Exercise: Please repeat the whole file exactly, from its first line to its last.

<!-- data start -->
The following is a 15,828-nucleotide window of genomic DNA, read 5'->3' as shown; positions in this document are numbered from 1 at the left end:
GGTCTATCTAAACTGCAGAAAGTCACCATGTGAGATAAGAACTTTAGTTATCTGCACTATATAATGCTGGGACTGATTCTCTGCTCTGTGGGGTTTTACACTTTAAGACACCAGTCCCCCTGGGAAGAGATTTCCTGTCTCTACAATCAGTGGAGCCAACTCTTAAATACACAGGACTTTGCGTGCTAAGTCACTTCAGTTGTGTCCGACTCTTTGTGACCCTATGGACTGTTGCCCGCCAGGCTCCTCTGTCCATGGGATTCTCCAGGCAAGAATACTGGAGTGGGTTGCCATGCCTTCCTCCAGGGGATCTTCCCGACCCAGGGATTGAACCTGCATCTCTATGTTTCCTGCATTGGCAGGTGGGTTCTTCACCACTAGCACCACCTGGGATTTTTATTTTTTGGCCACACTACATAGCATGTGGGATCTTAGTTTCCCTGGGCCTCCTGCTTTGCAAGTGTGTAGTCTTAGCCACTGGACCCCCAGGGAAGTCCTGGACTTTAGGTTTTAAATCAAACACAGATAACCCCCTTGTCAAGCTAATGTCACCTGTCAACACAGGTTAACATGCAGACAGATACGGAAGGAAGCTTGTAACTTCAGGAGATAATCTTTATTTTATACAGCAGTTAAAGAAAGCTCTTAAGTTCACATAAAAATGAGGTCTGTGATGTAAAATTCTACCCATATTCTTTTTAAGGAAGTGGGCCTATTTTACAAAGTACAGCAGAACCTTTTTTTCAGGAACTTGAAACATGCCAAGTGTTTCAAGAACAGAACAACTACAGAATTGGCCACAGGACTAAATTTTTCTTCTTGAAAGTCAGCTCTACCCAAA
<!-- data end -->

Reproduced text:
The following is a 15,828-nucleotide window of genomic DNA, read 5'->3' as shown; positions in this document are numbered from 1 at the left end:
GGTCTATCTAAACTGCAGAAAGTCACCATGTGAGATAAGAACTTTAGTTATCTGCACTATATAATGCTGGGACTGATTCTCTGCTCTGTGGGGTTTTACACTTTAAGACACCAGTCCCCCTGGGAAGAGATTTCCTGTCTCTACAATCAGTGGAGCCAACTCTTAAATACACAGGACTTTGCGTGCTAAGTCACTTCAGTTGTGTCCGACTCTTTGTGACCCTATGGACTGTTGCCCGCCAGGCTCCTCTGTCCATGGGATTCTCCAGGCAAGAATACTGGAGTGGGTTGCCATGCCTTCCTCCAGGGGATCTTCCCGACCCAGGGATTGAACCTGCATCTCTATGTTTCCTGCATTGGCAGGTGGGTTCTTCACCACTAGCACCACCTGGGATTTTTATTTTTTGGCCACACTACATAGCATGTGGGATCTTAGTTTCCCTGGGCCTCCTGCTTTGCAAGTGTGTAGTCTTAGCCACTGGACCCCCAGGGAAGTCCTGGACTTTAGGTTTTAAATCAAACACAGATAACCCCCTTGTCAAGCTAATGTCACCTGTCAACACAGGTTAACATGCAGACAGATACGGAAGGAAGCTTGTAACTTCAGGAGATAATCTTTATTTTATACAGCAGTTAAAGAAAGCTCTTAAGTTCACATAAAAATGAGGTCTGTGATGTAAAATTCTACCCATATTCTTTTTAAGGAAGTGGGCCTATTTTACAAAGTACAGCAGAACCTTTTTTTCAGGAACTTGAAACATGCCAAGTGTTTCAAGAACAGAACAACTACAGAATTGGCCACAGGACTAAATTTTTCTTCTTGAAAGTCAGCTCTACCCAAA